Matthew Herek (@mherek) currently serves as the interim director of career services, students, and young alumni in the office of alumni relations and development at Northwestern University.
These days, social media is often at the forefront of conversations and a hot topic at advancement-related conferences with sessions offering multiple opportunities to discuss tools and strategies. I suppose this is a good thing, but I also see a couple of disconcerting trends.
- There is a cacophony of misaligned viewpoints on social media. If you attend different social media sessions at a given conference (or even at multiple conferences), you might walk away from one presenter believing that the best place to start learning about social media is to use Google alerts only to learn from a presenter in another session that Twitter is the place to go.Does this mean one presenter is wrong? Probably not. However, I do think this exposes a problem with curriculum development around social media. As a profession, we have not devised standards of practice in social media and therefore have no best practices.
- Social is still being treated in some quarters as something “the kids” are doing. You can sense that some advancement professionals, who were never sure social media was worth worrying about, are now paying more attention but are still on the sidelines. This is a symptom of a larger issue. In our bottom-line driven, “return-on-investment” universe, advancement professionals often have a hard time seeing social media as important because they can’t directly measure its impact. And yet, it is everywhere. Conferences would benefit from conversations about the lack of understanding around social media and from showing senior professionals how to lead these conversations.
- The future is not in your institution’s Facebook account; it’s in everybody else’s. Let’s call it the “Yelp-ification” of higher education. What a student says on Twitter about a school is potentially more impactful than what the school says about itself. An employee speaking negatively about an institution via a blog or other social media platform could prevent that institution from attracting talented employees. We still seem stuck in the mud on when it comes to controlling and delivering the message. Perhaps, instead, we should be discussing the best way to train people to be solid ambassadors of our message and brand.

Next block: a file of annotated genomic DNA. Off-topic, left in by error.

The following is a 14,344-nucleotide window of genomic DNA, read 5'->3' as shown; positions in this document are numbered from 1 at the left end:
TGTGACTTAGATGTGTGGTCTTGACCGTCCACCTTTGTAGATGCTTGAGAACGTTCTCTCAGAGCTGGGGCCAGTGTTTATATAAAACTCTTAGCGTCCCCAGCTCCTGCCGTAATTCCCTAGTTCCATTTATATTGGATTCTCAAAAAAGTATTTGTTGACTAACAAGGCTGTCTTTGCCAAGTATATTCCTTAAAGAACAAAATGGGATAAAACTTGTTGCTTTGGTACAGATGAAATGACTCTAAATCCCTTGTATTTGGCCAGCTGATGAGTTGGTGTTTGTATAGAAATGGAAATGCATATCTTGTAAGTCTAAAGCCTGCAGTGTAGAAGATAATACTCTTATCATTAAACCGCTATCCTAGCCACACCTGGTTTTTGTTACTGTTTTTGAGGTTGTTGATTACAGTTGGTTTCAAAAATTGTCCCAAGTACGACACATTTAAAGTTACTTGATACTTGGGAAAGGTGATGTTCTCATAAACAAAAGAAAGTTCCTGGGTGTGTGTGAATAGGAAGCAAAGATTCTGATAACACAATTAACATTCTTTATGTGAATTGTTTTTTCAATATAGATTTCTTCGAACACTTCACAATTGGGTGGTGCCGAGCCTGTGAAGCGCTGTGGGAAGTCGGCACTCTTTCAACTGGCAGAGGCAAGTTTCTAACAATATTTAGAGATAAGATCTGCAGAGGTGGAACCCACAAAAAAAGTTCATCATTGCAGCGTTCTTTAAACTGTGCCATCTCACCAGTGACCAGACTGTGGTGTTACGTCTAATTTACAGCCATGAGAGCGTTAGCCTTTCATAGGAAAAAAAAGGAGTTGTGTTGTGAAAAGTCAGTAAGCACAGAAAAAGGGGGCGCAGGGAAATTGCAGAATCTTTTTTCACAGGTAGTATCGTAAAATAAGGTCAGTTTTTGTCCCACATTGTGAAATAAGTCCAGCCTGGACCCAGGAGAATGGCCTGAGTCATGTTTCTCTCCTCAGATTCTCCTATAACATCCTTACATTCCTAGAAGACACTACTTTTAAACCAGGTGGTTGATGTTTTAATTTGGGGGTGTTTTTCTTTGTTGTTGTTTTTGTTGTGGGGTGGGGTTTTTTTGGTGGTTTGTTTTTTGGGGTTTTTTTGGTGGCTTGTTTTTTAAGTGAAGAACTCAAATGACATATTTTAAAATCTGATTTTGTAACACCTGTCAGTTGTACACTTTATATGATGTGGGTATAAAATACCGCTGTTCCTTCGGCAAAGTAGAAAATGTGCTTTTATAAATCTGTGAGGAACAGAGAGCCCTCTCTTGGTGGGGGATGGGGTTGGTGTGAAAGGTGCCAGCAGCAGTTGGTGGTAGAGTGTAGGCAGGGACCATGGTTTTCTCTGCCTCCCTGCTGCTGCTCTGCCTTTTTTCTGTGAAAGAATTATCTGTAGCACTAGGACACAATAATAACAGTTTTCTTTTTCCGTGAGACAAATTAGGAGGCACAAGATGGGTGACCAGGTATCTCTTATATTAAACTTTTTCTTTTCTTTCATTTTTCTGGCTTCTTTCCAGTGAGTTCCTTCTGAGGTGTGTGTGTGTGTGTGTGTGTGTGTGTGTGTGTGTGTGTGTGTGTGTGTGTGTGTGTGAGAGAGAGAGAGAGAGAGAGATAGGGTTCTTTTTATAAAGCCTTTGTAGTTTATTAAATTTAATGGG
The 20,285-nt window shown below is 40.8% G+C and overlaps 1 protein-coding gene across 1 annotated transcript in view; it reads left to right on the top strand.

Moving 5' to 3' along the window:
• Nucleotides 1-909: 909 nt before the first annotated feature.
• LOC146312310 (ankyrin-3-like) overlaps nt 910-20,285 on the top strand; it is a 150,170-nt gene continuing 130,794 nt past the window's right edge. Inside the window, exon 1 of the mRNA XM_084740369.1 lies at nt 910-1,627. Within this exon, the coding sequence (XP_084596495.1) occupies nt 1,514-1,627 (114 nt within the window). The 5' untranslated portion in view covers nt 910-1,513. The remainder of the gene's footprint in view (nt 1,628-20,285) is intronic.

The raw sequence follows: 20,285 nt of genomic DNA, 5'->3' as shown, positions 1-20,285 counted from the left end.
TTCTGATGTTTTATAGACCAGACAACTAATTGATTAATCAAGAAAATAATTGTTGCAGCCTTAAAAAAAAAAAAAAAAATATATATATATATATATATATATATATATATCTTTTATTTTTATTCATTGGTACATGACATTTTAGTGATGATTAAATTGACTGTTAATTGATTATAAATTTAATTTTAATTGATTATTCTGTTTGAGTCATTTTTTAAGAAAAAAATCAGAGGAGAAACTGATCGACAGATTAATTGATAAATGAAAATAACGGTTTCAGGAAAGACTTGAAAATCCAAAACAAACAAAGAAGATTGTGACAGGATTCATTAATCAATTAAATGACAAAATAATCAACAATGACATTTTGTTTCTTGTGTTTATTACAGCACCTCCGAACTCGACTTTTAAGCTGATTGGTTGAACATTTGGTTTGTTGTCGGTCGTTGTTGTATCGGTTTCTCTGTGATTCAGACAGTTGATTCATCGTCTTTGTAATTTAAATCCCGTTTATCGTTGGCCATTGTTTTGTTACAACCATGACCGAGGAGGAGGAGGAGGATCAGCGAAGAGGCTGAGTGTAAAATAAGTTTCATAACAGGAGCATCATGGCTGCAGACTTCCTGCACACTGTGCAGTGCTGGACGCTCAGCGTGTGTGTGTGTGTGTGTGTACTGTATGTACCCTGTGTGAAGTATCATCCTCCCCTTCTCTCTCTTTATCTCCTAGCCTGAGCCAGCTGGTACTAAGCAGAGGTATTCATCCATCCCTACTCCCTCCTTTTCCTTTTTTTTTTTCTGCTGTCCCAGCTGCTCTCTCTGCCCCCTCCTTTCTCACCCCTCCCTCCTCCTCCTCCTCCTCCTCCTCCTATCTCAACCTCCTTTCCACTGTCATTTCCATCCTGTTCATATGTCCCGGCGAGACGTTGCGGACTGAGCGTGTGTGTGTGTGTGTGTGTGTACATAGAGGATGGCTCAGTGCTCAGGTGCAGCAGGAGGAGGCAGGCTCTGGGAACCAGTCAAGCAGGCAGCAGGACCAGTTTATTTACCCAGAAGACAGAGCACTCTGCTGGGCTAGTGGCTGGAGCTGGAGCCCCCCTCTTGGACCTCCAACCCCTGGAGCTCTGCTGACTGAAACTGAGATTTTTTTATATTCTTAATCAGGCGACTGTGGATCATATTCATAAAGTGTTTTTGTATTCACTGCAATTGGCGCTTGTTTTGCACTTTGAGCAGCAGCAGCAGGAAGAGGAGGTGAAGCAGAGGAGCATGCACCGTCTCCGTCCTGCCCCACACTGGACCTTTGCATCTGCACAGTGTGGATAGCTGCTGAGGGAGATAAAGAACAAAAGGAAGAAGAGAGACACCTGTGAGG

We have the talent as a profession to think harder about standards and learning outcomes for our social media discussions at conferences. I think it is time we focused on doing just that. I would be interested to know other’s thoughts on this issue in the comment section below.
“In our bottom-line driven, “return-on-investment” universe, advancement professionals often have a hard time seeing social media as important because they can’t directly measure its impact. And yet, it is everywhere.” This is an interesting point given the online data that can be gathered. Perhaps using such data to convince decision makers can be more effective than conversational persuasion.